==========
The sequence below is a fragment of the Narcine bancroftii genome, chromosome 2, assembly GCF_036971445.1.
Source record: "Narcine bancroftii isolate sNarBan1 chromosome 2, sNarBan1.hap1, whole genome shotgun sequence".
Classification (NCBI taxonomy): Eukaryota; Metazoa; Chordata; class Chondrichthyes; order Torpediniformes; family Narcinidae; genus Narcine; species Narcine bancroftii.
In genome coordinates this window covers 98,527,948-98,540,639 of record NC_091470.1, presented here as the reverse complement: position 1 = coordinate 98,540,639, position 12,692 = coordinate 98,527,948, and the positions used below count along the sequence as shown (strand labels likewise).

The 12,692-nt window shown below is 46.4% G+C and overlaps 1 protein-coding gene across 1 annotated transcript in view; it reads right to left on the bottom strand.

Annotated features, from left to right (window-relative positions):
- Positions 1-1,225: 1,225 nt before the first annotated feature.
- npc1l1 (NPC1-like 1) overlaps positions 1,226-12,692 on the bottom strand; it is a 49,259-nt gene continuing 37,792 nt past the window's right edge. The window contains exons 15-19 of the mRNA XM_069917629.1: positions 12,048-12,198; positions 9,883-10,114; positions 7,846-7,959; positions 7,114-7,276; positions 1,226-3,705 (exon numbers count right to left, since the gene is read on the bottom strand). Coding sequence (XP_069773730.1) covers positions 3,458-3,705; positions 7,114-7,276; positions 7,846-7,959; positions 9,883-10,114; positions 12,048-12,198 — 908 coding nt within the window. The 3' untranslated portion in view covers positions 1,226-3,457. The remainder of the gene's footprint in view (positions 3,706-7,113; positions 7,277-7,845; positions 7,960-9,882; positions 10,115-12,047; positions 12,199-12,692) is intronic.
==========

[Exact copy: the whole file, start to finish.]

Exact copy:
The sequence below is a fragment of the Narcine bancroftii genome, chromosome 2, assembly GCF_036971445.1.
Source record: "Narcine bancroftii isolate sNarBan1 chromosome 2, sNarBan1.hap1, whole genome shotgun sequence".
Classification (NCBI taxonomy): Eukaryota; Metazoa; Chordata; class Chondrichthyes; order Torpediniformes; family Narcinidae; genus Narcine; species Narcine bancroftii.
In genome coordinates this window covers 98,527,948-98,540,639 of record NC_091470.1, presented here as the reverse complement: position 1 = coordinate 98,540,639, position 12,692 = coordinate 98,527,948, and the positions used below count along the sequence as shown (strand labels likewise).

The 12,692-nt window shown below is 46.4% G+C and overlaps 1 protein-coding gene across 1 annotated transcript in view; it reads right to left on the bottom strand.

Annotated features, from left to right (window-relative positions):
- Positions 1-1,225: 1,225 nt before the first annotated feature.
- npc1l1 (NPC1-like 1) overlaps positions 1,226-12,692 on the bottom strand; it is a 49,259-nt gene continuing 37,792 nt past the window's right edge. The window contains exons 15-19 of the mRNA XM_069917629.1: positions 12,048-12,198; positions 9,883-10,114; positions 7,846-7,959; positions 7,114-7,276; positions 1,226-3,705 (exon numbers count right to left, since the gene is read on the bottom strand). Coding sequence (XP_069773730.1) covers positions 3,458-3,705; positions 7,114-7,276; positions 7,846-7,959; positions 9,883-10,114; positions 12,048-12,198 — 908 coding nt within the window. The 3' untranslated portion in view covers positions 1,226-3,457. The remainder of the gene's footprint in view (positions 3,706-7,113; positions 7,277-7,845; positions 7,960-9,882; positions 10,115-12,047; positions 12,199-12,692) is intronic.